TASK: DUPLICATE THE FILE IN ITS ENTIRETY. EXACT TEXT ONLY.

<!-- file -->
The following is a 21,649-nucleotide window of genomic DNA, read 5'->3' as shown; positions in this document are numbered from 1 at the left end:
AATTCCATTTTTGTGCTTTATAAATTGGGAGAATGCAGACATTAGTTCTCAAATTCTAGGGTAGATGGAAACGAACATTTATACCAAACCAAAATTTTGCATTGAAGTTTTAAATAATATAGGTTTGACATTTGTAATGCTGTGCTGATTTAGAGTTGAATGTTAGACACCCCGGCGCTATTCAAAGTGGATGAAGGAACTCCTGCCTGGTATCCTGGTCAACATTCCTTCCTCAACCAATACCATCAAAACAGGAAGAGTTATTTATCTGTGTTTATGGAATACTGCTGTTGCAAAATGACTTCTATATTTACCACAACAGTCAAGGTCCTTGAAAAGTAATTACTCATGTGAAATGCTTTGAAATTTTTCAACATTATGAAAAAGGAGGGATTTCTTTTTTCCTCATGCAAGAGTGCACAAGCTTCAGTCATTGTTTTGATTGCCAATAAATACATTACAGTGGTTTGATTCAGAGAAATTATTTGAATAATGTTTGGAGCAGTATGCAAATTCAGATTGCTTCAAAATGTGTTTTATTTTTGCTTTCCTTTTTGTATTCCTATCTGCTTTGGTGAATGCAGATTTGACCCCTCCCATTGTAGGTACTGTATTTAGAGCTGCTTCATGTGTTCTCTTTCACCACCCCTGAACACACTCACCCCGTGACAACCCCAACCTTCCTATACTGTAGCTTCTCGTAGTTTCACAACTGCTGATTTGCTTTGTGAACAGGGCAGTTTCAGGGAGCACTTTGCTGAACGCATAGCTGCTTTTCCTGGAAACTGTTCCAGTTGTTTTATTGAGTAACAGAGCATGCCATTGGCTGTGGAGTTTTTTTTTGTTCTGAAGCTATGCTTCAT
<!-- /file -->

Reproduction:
The following is a 21,649-nucleotide window of genomic DNA, read 5'->3' as shown; positions in this document are numbered from 1 at the left end:
AATTCCATTTTTGTGCTTTATAAATTGGGAGAATGCAGACATTAGTTCTCAAATTCTAGGGTAGATGGAAACGAACATTTATACCAAACCAAAATTTTGCATTGAAGTTTTAAATAATATAGGTTTGACATTTGTAATGCTGTGCTGATTTAGAGTTGAATGTTAGACACCCCGGCGCTATTCAAAGTGGATGAAGGAACTCCTGCCTGGTATCCTGGTCAACATTCCTTCCTCAACCAATACCATCAAAACAGGAAGAGTTATTTATCTGTGTTTATGGAATACTGCTGTTGCAAAATGACTTCTATATTTACCACAACAGTCAAGGTCCTTGAAAAGTAATTACTCATGTGAAATGCTTTGAAATTTTTCAACATTATGAAAAAGGAGGGATTTCTTTTTTCCTCATGCAAGAGTGCACAAGCTTCAGTCATTGTTTTGATTGCCAATAAATACATTACAGTGGTTTGATTCAGAGAAATTATTTGAATAATGTTTGGAGCAGTATGCAAATTCAGATTGCTTCAAAATGTGTTTTATTTTTGCTTTCCTTTTTGTATTCCTATCTGCTTTGGTGAATGCAGATTTGACCCCTCCCATTGTAGGTACTGTATTTAGAGCTGCTTCATGTGTTCTCTTTCACCACCCCTGAACACACTCACCCCGTGACAACCCCAACCTTCCTATACTGTAGCTTCTCGTAGTTTCACAACTGCTGATTTGCTTTGTGAACAGGGCAGTTTCAGGGAGCACTTTGCTGAACGCATAGCTGCTTTTCCTGGAAACTGTTCCAGTTGTTTTATTGAGTAACAGAGCATGCCATTGGCTGTGGAGTTTTTTTTTGTTCTGAAGCTATGCTTCAT